The national and local authorities around the world take action to slow down the epidemic. We can define these quarantine measures as an epidemic under partial control. It is very important to slow down the epidemic rate to give physicians the ability to provide patients with the necessary amount of medical care.

We believe that it is important to take into account such features of the disease caused by COVID-19, as the frequent recurrence of asymptomatic course of the disease, a long disease duration, high infectivity and high mortality. The model we presented in [6,7] makes it possible to take into account all features just mentioned. We consider the course of epidemic in the closed population. Based on this, the authorities can outline a strategy for quarantine measures.

If there is no special quarantine measures the epidemic course is free. One of the main futures of the free epidemic course is the existence of the collective immunity, namely the maximum percentage of cases in the population. The model for COVID-19 [6] predicts the collective immunity for the free epidemic course as the function of the average parameters *p* and *d* (see the examples on Figure 1).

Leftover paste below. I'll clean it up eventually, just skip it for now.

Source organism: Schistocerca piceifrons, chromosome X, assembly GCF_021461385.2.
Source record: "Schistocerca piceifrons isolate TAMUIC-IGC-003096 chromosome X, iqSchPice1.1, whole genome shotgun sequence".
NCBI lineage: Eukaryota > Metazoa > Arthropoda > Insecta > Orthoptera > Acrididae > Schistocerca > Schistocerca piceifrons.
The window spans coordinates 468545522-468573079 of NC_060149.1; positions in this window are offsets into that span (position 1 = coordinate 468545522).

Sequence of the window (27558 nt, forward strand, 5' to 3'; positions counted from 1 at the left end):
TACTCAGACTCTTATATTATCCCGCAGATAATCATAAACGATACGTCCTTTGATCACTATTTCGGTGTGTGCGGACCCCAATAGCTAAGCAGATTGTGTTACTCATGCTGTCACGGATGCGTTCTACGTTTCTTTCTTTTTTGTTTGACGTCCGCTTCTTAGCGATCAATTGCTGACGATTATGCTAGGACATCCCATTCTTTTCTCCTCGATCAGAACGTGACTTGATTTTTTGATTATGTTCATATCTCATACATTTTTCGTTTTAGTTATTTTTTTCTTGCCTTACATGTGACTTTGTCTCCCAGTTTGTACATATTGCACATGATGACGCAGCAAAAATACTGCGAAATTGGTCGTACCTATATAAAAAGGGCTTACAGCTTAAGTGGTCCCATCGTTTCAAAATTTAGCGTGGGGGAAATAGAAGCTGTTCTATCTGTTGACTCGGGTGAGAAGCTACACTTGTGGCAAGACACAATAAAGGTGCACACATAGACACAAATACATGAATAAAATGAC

The main result of this work is the new equation for an epidemic process description in a closed population, which takes into account the quarantine measures. Following to the available statistical data [8] we formulated the epidemic model in discrete time (let say, days *l*, day by day) for two functions N_{T}(l) equal to total cases in a close region and N_{I} equal to the current number of virus carriers, which are infectious for the healthy people. These equations are [6]:

N_{T} (l)=N_{T}(l-1)+N_{I}(l-1)*{1+p(l)*[1-N_{T}(l-1)/N] } ,

N_{I} (l)=N_{T}(l)-N_{T}(l-d+1).

From these two equation we find the closed equation for N_{T} (l):

N_{T} (l)=N_{T}(l-1)+[ N_{T}(l)-N_{T}(l-d+1)]*{1+p(l)*[1-N_{T}(l-1)/N]}.